This pictorial article was originally published in the April, 1943, issue of Air News magazine, vol 4, no 4, p 58.
Photos credited to Pictorial Publishing Company.
- Curious Nazi engineers examine and test Spitfire landing gear assembly on a "torture rack" that imposes greater stresses than the roughest landing. They found the Spitfire gear very compact, sturdy.
- Wellington turrets also held interest for them. Wellington was most-used bomber over Germany before advent of heavies like the Lanc and Stirling. Guns are .303 Brownings.
- Splendid Allied plane performance has Nazi populace asking questions. Air chiefs tell them of secret weapons, but claim these are novelties. But "novel" propellers, turrets killed many a Nazi.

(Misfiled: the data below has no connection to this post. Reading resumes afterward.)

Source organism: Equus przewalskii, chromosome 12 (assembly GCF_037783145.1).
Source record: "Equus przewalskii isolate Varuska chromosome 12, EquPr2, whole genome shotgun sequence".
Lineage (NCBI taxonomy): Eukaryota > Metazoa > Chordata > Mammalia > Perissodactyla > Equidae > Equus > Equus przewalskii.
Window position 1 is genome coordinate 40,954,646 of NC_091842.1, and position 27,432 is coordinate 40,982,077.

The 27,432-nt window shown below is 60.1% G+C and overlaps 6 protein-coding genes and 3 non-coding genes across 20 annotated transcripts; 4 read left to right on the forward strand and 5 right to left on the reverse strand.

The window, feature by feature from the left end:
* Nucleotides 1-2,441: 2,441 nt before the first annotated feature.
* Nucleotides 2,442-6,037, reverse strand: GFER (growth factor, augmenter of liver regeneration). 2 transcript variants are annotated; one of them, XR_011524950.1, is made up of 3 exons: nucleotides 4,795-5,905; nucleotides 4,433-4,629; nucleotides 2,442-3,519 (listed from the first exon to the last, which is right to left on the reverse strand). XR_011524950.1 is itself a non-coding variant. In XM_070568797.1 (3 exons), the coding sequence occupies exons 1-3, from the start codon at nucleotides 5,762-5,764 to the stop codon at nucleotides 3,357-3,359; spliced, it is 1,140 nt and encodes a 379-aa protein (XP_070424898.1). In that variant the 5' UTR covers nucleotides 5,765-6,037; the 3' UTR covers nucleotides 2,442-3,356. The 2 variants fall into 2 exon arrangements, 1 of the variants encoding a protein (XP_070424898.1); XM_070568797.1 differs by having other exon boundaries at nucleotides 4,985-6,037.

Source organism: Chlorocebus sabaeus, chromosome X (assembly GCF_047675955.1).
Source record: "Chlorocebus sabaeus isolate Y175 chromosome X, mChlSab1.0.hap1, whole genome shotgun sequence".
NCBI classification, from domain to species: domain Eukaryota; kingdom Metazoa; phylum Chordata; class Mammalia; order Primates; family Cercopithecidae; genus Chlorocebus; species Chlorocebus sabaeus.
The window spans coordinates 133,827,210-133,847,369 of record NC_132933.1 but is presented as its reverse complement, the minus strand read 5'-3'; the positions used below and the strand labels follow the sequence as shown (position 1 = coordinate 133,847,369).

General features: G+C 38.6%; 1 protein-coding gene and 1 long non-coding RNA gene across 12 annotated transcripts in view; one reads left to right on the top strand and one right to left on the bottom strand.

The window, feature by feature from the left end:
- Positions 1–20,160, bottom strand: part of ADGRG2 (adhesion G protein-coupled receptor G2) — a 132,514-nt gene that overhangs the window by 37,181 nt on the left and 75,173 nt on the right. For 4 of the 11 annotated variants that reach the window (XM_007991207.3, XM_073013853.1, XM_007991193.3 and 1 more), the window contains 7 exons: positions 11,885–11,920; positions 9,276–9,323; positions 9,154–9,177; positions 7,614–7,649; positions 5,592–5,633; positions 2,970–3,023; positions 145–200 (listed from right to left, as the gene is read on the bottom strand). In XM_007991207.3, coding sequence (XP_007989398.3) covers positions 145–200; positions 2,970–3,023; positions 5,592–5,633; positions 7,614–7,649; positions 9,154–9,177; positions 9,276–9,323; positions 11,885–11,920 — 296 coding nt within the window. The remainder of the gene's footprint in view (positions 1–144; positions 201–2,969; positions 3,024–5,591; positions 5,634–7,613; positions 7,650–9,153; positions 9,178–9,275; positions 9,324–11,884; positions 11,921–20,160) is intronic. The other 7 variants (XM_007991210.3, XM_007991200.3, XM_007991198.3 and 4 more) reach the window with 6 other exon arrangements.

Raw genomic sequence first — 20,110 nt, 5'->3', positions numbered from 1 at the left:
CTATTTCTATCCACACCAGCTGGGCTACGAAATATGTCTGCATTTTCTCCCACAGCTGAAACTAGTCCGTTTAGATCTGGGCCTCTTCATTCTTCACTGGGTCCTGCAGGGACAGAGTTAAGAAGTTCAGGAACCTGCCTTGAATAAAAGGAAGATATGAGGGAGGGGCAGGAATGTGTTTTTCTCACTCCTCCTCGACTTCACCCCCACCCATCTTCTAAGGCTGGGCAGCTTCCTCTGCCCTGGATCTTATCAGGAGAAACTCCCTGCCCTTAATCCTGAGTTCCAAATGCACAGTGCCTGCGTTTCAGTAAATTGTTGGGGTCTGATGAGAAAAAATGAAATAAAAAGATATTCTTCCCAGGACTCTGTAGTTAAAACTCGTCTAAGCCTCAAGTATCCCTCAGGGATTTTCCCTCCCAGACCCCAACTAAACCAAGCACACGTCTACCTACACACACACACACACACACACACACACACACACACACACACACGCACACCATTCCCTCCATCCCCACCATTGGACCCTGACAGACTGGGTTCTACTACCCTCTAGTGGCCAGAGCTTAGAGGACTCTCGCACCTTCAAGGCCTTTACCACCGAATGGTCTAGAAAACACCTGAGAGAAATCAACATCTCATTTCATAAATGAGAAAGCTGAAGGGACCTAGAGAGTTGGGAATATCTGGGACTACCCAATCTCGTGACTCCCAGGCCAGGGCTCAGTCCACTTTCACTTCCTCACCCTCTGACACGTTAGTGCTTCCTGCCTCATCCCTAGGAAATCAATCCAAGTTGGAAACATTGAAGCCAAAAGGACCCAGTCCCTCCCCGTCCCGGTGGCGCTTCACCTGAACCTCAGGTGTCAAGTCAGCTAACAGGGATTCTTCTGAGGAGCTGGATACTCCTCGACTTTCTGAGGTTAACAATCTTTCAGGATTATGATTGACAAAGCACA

- That America's Wright Field is doing real job for Allies is evident in fact that Germany has seven research centers serving only the Luftwaffe while our single base serves all United Nations.
- Careful testing of materials, design incorporated into enemy planes frequently dictates combat tactics. Such laboratory research first revealed vulnerability of Stuka's dive brakes, Zeros lack of armor.
- Germans have world's best specialized labs but none more complete than Wright Field. Nazi prewar research led to use of Handley-Page slots, American carburetors on several German heavy bombers.